Biden v. Nebraska, 600 U.S. __, No. 22-506 (June 30, 2023)

The Supreme Court recently ruled that the Biden administration overstepped its authority when it announced that it would cancel up to $10,000 of certain individuals’ student loans (and for some , up to $20,000), a plan that would have provided relief to approximately 43 million Americans. The AAUP joined the American Federation of Teachers (AFT) and the American Federation of State, County, and Municipal Employees (AFSCME) in filing an amicus brief, arguing that the proposed plan was a lawful exercise of authority granted by the HEROES Act, a law passed in the wake of the September 11 attacks, and highlighted the impacts that the COVID-19 pandemic has had on teachers, nurses, and other student borrowers. In its decision, the court held that the HEROES Act, despite giving the secretary of education the power to “waive or modify” any statutory or regulatory provision relating to student debt in times of national emergencies, did not permit the Biden administration’s student-debt-relief plan.

The Biden administration sought to implement its debt-forgiveness program to provide relief for loan borrowers in light of the COVID-19 pandemic. The Supreme Court’s decision striking down the plan arose from suits brought by six states with Republican attorney generals. A federal district court dismissed the case, holding that the states lacked standing to sue. The states appealed, and the Eighth Circuit issued a nationwide preliminary injunction pending resolution of the appeal. The secretary of education asked the Supreme Court to either vacate the injunction or grant certiorari. The Supreme Court granted the secretary’s petition for certiorari on the questions of standing and the legality of the proposed plan.

The AAUP joined the AFT and AFSCME in filing an amicus brief that supported the administration’s plan. In joining the brief, the AAUP committed to its mission of advancing the economic security of faculty and other academic workers and ensuring higher education’s contribution to the common good. The brief emphasized the burden that the pandemic placed on American workers, educators, healthcare workers, and students alike. The brief stated that amici “have a strong interest in ensuring that workers with student loan debt are not left in a worse position as to their student loans by the COVID-19 pandemic.” The brief argued that the proposed plan was a lawful exercise of the HEROES Act, highlighting that the HEROES Act plainly allows for recipients of loans to obtain relief to mitigate the financial implications of a national emergency. Amici argued that the HEROES Act is the proper vehicle to provide this relief and to target the range of “ill effects that will last far beyond the pandemic.” The brief also pushed back against the proposed alternatives to the plan such as temporary deferment or continued pause on interest rates, arguing that a permanent, realistic solution was the only feasible approach that could meaningfully subdue the long-term economic impacts of the pandemic.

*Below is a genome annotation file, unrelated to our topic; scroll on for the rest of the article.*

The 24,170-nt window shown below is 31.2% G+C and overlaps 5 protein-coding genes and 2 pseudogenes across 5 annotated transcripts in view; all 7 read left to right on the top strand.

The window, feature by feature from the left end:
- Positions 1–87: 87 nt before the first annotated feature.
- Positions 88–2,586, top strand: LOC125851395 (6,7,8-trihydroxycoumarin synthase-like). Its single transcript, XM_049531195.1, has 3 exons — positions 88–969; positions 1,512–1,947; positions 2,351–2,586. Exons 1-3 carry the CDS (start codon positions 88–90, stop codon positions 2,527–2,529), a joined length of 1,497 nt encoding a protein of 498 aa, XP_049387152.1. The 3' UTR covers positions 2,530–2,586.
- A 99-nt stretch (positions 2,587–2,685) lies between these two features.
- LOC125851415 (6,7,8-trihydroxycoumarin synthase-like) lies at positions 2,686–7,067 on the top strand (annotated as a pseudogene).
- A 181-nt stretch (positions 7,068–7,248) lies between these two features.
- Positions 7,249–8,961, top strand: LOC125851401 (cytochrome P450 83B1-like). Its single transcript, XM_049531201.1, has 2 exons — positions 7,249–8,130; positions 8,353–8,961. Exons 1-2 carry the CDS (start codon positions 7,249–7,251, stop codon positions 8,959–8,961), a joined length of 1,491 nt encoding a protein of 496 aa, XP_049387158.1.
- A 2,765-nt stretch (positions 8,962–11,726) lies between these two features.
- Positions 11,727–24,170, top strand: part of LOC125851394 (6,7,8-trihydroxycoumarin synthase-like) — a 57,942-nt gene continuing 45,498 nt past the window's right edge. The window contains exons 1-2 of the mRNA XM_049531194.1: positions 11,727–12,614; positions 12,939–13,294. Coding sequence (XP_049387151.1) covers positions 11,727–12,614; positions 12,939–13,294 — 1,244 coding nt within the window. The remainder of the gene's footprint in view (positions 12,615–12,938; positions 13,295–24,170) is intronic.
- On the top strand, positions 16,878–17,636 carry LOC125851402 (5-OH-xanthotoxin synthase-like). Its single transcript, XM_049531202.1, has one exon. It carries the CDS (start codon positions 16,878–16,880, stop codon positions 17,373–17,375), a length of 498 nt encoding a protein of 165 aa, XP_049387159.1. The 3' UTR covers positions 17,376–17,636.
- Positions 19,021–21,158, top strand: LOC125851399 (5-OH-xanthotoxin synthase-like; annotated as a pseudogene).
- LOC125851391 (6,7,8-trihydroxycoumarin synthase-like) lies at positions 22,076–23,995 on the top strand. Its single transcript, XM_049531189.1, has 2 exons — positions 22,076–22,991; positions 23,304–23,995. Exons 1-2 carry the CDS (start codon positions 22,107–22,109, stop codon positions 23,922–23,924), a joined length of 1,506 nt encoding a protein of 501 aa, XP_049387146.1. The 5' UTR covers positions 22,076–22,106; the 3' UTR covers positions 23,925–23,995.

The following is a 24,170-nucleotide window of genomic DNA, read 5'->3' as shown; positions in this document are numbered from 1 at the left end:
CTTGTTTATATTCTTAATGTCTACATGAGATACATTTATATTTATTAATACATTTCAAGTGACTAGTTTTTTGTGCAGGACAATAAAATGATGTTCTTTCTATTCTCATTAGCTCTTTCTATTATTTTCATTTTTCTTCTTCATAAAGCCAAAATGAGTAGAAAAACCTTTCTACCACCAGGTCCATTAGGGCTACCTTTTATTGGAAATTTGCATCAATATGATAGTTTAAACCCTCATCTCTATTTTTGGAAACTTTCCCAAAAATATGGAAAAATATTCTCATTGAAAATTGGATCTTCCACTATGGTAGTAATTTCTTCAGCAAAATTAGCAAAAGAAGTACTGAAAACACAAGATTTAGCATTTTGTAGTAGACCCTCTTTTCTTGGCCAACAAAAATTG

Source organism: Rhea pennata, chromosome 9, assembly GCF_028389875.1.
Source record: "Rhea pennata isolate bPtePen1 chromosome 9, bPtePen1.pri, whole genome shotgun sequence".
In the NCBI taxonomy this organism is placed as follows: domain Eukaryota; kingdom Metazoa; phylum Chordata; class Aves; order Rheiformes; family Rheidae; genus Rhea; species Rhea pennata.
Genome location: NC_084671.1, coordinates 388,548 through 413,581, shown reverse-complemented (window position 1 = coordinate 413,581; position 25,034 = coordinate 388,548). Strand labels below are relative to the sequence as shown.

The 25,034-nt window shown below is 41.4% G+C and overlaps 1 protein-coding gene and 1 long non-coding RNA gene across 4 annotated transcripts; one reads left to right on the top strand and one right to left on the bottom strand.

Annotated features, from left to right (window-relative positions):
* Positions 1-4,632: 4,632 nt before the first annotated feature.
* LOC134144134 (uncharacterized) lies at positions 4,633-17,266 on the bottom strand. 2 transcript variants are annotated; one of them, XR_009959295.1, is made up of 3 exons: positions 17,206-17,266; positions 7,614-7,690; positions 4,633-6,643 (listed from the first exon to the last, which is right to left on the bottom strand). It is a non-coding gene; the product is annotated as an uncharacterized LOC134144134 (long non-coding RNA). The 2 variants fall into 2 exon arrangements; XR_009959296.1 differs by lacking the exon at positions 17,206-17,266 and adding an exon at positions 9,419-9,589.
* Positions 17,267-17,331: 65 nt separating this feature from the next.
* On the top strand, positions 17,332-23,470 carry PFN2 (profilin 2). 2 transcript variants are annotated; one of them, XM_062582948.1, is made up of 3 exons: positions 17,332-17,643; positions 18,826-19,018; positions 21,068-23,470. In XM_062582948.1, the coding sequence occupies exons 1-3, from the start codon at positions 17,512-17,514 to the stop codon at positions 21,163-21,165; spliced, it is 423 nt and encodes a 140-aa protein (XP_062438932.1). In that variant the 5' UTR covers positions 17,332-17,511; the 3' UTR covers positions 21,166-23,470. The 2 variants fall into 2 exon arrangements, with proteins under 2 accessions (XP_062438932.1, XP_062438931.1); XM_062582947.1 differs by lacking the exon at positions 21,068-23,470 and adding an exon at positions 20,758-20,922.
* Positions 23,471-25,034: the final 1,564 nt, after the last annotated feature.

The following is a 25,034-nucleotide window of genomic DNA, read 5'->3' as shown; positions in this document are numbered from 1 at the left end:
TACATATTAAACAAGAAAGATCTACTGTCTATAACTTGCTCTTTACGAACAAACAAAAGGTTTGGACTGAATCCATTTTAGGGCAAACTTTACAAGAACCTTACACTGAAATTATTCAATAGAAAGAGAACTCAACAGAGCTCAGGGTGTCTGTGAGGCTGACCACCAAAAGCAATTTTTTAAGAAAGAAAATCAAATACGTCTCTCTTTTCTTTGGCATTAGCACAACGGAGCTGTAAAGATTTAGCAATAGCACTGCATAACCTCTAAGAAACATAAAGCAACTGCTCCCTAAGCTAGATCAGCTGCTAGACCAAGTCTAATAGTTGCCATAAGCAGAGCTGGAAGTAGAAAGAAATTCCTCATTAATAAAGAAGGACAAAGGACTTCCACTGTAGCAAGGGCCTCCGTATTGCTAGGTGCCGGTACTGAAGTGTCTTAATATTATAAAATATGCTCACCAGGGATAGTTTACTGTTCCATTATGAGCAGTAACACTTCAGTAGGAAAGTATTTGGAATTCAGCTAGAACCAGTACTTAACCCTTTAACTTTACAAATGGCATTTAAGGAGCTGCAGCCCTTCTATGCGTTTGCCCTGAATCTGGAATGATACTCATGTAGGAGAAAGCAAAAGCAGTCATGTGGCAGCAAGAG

The court first answered the question of whether the six states had standing to sue. The question focused on Missouri’s Higher Education Loan Authority (MOHELA) and whether Missouri could bring suit on behalf of their program, arguing that the proposed debt-forgiveness would cost MOHELA upwards of $44 million and would impact the state’s ability to support the state’s higher education programs. The court held that MOHELA had standing to sue because the anticipated financial impact created an “injury in fact”; therefore, Missouri and the other five states who sued the Biden administration also had standing to sue the proposed debt-relief program.

The court then turned to whether the Biden administration’s proposed plan complied with federal law. Chief Justice John Roberts, writing for the court’s Republican-appointed majority, held that the Biden administration exceeded the HEROES Act’s statutory authority, opining that the administration did not seek to “waive or modify” but rather to “transform” entirely the nature of student loans. According to the majority, the HEROES Act does not allow “canceling $430 billion of student loan principal” or creating what Roberts characterized as a “novel and fundamentally different loan forgiveness program” than what was imagined when the HEROES Act was passed into law. Roberts invoked the “major questions doctrine,” a legal argument that the Roberts court has used to invalidate executive and agency actions when the court believes that issues of great political or economic magnitude are at stake. The court held that Congress made no decision to implement a large-scale debt-relief program and made no explicit delegation of power to the administration.

Justice Kagan dissented. She criticized the court’s standing analysis and further wrote that the HEROES Act provided the secretary of education with broad authority to implement the student-loan-relief plan, which the majority was only able to overturn by “picking the statute apart” to reach their conclusion, effectively leaving the act “with no ability to respond to large-scale emergencies in commensurate ways.”

President Biden issued a statement expressing his disagreement with the court’s decision. He stated that his administration plans to work around this decision and to announce next steps.